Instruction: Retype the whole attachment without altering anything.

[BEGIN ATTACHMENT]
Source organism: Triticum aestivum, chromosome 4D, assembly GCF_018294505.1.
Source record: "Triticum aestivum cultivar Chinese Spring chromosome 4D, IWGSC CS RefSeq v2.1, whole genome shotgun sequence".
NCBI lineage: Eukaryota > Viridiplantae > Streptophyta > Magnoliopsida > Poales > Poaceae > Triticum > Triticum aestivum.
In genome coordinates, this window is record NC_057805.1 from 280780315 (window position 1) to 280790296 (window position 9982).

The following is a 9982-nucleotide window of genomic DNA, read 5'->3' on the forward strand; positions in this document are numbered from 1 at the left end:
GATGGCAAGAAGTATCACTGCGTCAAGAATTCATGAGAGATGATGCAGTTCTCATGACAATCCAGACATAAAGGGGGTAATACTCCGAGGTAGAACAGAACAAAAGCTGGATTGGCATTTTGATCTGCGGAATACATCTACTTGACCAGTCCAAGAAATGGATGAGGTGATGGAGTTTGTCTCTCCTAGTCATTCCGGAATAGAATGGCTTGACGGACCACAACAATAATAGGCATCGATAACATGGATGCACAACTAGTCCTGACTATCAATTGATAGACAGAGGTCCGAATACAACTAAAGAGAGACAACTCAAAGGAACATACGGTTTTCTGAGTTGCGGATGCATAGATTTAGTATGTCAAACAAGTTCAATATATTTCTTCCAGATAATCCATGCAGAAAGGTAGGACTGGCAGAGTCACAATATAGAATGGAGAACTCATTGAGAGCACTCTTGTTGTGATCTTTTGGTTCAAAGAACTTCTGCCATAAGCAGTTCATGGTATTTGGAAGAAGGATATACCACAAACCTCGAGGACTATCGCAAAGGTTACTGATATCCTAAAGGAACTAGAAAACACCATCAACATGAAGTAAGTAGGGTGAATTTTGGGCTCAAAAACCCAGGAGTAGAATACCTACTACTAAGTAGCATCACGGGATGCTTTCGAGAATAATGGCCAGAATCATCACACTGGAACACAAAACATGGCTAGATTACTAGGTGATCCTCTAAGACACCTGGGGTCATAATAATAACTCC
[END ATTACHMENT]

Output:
Source organism: Triticum aestivum, chromosome 4D, assembly GCF_018294505.1.
Source record: "Triticum aestivum cultivar Chinese Spring chromosome 4D, IWGSC CS RefSeq v2.1, whole genome shotgun sequence".
NCBI lineage: Eukaryota > Viridiplantae > Streptophyta > Magnoliopsida > Poales > Poaceae > Triticum > Triticum aestivum.
In genome coordinates, this window is record NC_057805.1 from 280780315 (window position 1) to 280790296 (window position 9982).

The following is a 9982-nucleotide window of genomic DNA, read 5'->3' on the forward strand; positions in this document are numbered from 1 at the left end:
GATGGCAAGAAGTATCACTGCGTCAAGAATTCATGAGAGATGATGCAGTTCTCATGACAATCCAGACATAAAGGGGGTAATACTCCGAGGTAGAACAGAACAAAAGCTGGATTGGCATTTTGATCTGCGGAATACATCTACTTGACCAGTCCAAGAAATGGATGAGGTGATGGAGTTTGTCTCTCCTAGTCATTCCGGAATAGAATGGCTTGACGGACCACAACAATAATAGGCATCGATAACATGGATGCACAACTAGTCCTGACTATCAATTGATAGACAGAGGTCCGAATACAACTAAAGAGAGACAACTCAAAGGAACATACGGTTTTCTGAGTTGCGGATGCATAGATTTAGTATGTCAAACAAGTTCAATATATTTCTTCCAGATAATCCATGCAGAAAGGTAGGACTGGCAGAGTCACAATATAGAATGGAGAACTCATTGAGAGCACTCTTGTTGTGATCTTTTGGTTCAAAGAACTTCTGCCATAAGCAGTTCATGGTATTTGGAAGAAGGATATACCACAAACCTCGAGGACTATCGCAAAGGTTACTGATATCCTAAAGGAACTAGAAAACACCATCAACATGAAGTAAGTAGGGTGAATTTTGGGCTCAAAAACCCAGGAGTAGAATACCTACTACTAAGTAGCATCACGGGATGCTTTCGAGAATAATGGCCAGAATCATCACACTGGAACACAAAACATGGCTAGATTACTAGGTGATCCTCTAAGACACCTGGGGTCATAATAATAACTCC